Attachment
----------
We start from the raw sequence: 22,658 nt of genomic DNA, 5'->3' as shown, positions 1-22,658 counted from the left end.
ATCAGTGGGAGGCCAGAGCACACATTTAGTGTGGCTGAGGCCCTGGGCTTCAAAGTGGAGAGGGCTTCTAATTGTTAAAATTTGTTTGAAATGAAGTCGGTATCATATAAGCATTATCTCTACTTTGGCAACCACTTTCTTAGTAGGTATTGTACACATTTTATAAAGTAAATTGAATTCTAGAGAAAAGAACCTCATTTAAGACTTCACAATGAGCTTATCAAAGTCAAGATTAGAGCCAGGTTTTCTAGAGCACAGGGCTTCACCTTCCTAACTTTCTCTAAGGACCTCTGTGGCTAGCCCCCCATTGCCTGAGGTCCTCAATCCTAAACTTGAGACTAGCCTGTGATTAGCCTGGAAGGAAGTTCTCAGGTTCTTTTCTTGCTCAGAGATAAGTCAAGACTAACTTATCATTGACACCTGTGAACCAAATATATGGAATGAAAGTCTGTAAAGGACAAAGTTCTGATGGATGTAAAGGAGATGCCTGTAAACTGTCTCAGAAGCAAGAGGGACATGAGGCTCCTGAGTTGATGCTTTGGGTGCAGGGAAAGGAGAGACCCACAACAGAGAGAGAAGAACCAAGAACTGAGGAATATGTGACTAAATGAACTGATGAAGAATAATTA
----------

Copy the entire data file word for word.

We start from the raw sequence: 22,658 nt of genomic DNA, 5'->3' as shown, positions 1-22,658 counted from the left end.
ATCAGTGGGAGGCCAGAGCACACATTTAGTGTGGCTGAGGCCCTGGGCTTCAAAGTGGAGAGGGCTTCTAATTGTTAAAATTTGTTTGAAATGAAGTCGGTATCATATAAGCATTATCTCTACTTTGGCAACCACTTTCTTAGTAGGTATTGTACACATTTTATAAAGTAAATTGAATTCTAGAGAAAAGAACCTCATTTAAGACTTCACAATGAGCTTATCAAAGTCAAGATTAGAGCCAGGTTTTCTAGAGCACAGGGCTTCACCTTCCTAACTTTCTCTAAGGACCTCTGTGGCTAGCCCCCCATTGCCTGAGGTCCTCAATCCTAAACTTGAGACTAGCCTGTGATTAGCCTGGAAGGAAGTTCTCAGGTTCTTTTCTTGCTCAGAGATAAGTCAAGACTAACTTATCATTGACACCTGTGAACCAAATATATGGAATGAAAGTCTGTAAAGGACAAAGTTCTGATGGATGTAAAGGAGATGCCTGTAAACTGTCTCAGAAGCAAGAGGGACATGAGGCTCCTGAGTTGATGCTTTGGGTGCAGGGAAAGGAGAGACCCACAACAGAGAGAGAAGAACCAAGAACTGAGGAATATGTGACTAAATGAACTGATGAAGAATAATTA